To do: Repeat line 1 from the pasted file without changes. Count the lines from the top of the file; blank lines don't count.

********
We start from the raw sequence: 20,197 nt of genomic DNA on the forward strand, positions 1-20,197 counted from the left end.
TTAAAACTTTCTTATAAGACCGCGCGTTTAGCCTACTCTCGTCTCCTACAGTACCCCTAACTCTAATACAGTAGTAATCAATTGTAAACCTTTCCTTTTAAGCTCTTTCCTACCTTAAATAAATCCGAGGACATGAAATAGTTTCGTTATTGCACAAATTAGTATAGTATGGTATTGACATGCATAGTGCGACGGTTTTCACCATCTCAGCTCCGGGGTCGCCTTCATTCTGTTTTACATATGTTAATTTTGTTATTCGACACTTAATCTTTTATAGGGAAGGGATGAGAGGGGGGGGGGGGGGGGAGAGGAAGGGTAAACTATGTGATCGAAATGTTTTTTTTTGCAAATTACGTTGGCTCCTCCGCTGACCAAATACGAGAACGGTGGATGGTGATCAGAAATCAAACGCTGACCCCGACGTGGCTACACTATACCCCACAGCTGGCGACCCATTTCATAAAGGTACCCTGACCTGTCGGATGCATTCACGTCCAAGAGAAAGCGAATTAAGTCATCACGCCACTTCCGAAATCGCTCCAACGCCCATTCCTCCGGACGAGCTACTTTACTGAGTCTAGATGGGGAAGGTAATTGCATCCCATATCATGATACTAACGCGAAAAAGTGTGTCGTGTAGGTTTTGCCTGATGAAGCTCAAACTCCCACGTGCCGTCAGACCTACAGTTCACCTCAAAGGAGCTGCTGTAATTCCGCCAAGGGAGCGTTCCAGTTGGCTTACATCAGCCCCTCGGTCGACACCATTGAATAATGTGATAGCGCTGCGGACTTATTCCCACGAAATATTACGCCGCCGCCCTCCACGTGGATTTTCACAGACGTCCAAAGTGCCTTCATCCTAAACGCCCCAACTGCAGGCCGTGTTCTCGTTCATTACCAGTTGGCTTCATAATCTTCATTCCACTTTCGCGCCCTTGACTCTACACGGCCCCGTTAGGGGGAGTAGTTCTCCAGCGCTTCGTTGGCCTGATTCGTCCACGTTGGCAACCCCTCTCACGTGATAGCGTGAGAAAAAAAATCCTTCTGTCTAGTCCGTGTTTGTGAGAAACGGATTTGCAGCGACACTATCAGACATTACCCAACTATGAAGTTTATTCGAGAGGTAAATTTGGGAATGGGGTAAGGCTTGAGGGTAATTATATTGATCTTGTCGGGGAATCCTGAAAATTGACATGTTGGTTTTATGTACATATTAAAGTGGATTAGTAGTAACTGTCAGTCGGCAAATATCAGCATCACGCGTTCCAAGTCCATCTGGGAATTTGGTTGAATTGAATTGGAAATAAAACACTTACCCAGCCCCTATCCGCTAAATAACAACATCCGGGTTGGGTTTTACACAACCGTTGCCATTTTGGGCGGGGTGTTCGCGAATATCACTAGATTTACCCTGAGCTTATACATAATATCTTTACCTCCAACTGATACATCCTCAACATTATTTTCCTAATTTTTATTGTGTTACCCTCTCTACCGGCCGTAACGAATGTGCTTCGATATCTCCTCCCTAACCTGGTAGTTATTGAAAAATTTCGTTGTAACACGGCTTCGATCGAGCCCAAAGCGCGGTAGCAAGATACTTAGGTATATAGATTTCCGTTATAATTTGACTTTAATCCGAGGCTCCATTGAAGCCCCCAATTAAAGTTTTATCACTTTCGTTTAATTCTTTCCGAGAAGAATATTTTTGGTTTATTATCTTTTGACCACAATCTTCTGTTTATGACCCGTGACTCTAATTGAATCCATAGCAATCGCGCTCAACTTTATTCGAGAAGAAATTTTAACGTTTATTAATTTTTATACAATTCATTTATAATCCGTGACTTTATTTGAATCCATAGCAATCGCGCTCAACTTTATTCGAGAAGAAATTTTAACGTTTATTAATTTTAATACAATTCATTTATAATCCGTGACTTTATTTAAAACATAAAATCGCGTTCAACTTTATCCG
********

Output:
We start from the raw sequence: 20,197 nt of genomic DNA on the forward strand, positions 1-20,197 counted from the left end.